Texas' total state debt per capita has increased over the years. Revenue self-supporting debt, which includes college and university revenue bonds, the State Highway Fund, and State Water Implementation Revenue Fund for Texas (SWIRFT) bonds, accounts for most state debt. The gradual increase in general obligation not self-supporting debt over the years can largely be attributed to the $3 billion authorization of Cancer Prevention and Research Institute of Texas (CPRIT) bonds and $5 billion of Highway Improvement GO (HIGO) Transportation bonds both approved by the voters at the November 2007 general election. The Texas voters authorized an additional $3 billion of CPRIT bonds at the November 2019 general election.

Third Party Data Sources: United States Census Bureau Population Division, Population

The rate of debt retirement measures the extent to which new debt capacity is created for future debt issuance. Credit rating agencies use the rate of debt retirement for not self-supporting debt as a measure of the state's debt capacity and have benchmarked a rate of 25 percent of the principal amount to be repaid by one-quarter of the debt’s life (Q1), 50 percent of the principal repaid halfway through the debt’s life (Q2), and 75 percent of the principal repaid by three-quarters of the debt’s life (Q3). All not self-supporting debt is included in the state’s Constitutional Debt Limit (CDL) calculation.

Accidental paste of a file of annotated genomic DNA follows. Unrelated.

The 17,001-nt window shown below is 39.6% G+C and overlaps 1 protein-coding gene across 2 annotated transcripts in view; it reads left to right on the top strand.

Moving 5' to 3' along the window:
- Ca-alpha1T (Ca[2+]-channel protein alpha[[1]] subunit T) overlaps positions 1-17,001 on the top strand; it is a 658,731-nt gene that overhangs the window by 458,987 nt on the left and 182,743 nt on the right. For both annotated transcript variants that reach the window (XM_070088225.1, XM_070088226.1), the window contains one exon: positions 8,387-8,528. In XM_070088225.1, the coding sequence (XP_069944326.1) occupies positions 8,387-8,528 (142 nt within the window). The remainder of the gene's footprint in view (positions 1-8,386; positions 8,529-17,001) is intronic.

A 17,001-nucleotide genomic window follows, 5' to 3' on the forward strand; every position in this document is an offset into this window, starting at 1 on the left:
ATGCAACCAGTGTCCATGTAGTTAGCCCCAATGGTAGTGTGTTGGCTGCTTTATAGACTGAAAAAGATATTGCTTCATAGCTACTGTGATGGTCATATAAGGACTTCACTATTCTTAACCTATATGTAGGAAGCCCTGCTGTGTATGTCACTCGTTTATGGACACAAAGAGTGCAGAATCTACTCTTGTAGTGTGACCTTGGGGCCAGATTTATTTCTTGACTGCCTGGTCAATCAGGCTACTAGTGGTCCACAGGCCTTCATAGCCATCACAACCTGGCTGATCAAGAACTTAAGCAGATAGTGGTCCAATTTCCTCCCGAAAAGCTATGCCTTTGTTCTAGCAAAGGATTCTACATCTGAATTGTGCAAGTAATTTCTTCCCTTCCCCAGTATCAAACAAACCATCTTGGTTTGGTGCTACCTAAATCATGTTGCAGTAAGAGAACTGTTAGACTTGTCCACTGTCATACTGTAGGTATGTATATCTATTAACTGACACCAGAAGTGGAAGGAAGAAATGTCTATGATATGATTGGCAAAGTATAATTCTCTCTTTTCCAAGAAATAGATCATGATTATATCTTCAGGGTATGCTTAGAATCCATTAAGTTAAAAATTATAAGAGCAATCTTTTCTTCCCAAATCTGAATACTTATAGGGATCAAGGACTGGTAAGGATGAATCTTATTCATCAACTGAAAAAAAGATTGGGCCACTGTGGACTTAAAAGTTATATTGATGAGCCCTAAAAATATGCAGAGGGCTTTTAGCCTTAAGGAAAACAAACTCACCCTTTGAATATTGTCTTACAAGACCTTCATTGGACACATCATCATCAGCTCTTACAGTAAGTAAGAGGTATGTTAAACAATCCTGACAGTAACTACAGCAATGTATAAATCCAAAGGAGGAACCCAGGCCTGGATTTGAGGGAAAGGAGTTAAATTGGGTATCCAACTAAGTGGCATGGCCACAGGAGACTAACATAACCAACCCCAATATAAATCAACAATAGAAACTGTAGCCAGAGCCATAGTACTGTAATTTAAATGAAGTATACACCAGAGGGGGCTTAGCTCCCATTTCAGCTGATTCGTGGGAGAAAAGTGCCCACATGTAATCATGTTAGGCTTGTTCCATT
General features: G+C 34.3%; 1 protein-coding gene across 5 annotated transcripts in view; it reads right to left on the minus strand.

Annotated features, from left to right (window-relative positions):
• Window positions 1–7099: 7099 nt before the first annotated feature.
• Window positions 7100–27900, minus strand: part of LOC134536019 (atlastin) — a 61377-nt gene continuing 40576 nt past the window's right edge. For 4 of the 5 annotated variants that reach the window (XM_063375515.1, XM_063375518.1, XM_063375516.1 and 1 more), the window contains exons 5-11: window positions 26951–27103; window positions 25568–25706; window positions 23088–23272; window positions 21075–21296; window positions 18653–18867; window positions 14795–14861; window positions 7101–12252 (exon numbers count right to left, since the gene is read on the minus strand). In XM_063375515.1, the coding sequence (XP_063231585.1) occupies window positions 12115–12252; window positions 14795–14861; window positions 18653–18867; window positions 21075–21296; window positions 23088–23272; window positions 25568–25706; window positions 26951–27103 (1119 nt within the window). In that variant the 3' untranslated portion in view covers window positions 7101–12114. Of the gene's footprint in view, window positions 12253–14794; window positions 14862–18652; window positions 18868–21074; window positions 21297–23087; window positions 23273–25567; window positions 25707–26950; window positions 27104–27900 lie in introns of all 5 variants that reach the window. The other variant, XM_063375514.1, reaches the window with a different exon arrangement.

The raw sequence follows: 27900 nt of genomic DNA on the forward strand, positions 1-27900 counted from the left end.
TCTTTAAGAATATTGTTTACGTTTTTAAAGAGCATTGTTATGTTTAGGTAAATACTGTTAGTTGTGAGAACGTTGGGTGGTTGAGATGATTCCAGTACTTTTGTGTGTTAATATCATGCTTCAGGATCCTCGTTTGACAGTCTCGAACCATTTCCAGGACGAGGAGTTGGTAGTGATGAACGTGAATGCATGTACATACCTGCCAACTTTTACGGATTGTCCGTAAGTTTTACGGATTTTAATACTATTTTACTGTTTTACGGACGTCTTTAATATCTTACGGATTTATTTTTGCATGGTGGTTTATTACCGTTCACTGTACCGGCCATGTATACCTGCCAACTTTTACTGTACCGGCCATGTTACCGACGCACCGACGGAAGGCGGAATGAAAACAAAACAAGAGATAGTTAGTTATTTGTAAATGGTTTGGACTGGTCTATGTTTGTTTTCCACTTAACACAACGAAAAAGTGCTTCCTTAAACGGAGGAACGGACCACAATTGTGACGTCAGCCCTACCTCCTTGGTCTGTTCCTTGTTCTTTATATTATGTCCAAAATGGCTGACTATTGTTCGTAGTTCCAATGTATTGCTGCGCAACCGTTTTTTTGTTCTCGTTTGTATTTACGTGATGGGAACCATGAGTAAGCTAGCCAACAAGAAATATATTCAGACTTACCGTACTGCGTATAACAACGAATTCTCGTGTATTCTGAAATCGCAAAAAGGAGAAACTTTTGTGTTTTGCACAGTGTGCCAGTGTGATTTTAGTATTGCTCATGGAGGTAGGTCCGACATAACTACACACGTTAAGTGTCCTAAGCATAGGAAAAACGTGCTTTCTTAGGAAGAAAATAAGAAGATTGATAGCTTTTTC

The rate of debt retirement measures the extent to which new debt capacity is created for future debt issuance. Credit rating agencies use the rate of debt retirement for self-supporting debt as a measure of the state's debt capacity and have benchmarked a rate of 25 percent of the principal amount to be repaid by one-quarter of the debt’s life (Q1), 50 percent of the principal repaid halfway through the debt’s life (Q2), and 75 percent of the principal repaid by three-quarters of the debt’s life (Q3). Self-supporting debt is not included in the state’s Constitutional Debt Limit (CDL) calculation.

The chart above represents unique bond counsel firms used by state debt issuers over the past five fiscal years. The size of each bar is determined by summing the total fees paid to each firm. Bond counsel firms that are designated as historically underutilized businesses (HUBs) are coded as such in the chart legend.

For more information about state bond issue costs, see Chapter 3 of the Bond Review Board Annual Report.

The chart above represents unique financial advisor firms used by state debt issuers over the past five fiscal years. The size of each bar is determined by summing the total fees paid to each firm. Financial advisor firms that are designated as historically underutilized businesses (HUBs) are coded as such in the chart legend.

The chart above represents the top 20 unique underwriter firms used by state debt issuers during the past five fiscal years. The total fees paid are determined by summing the management fee and total takedown fee paid to each underwriter firm. Underwriter firms that are designated as historically underutilized businesses (HUBs) are coded as such in the chart legend.

The chart above represents the rating agency fees paid by state debt issuers over the past five fiscal years. The size of each slice is determined by the sum of the fees paid to each rating agency by state debt issuers.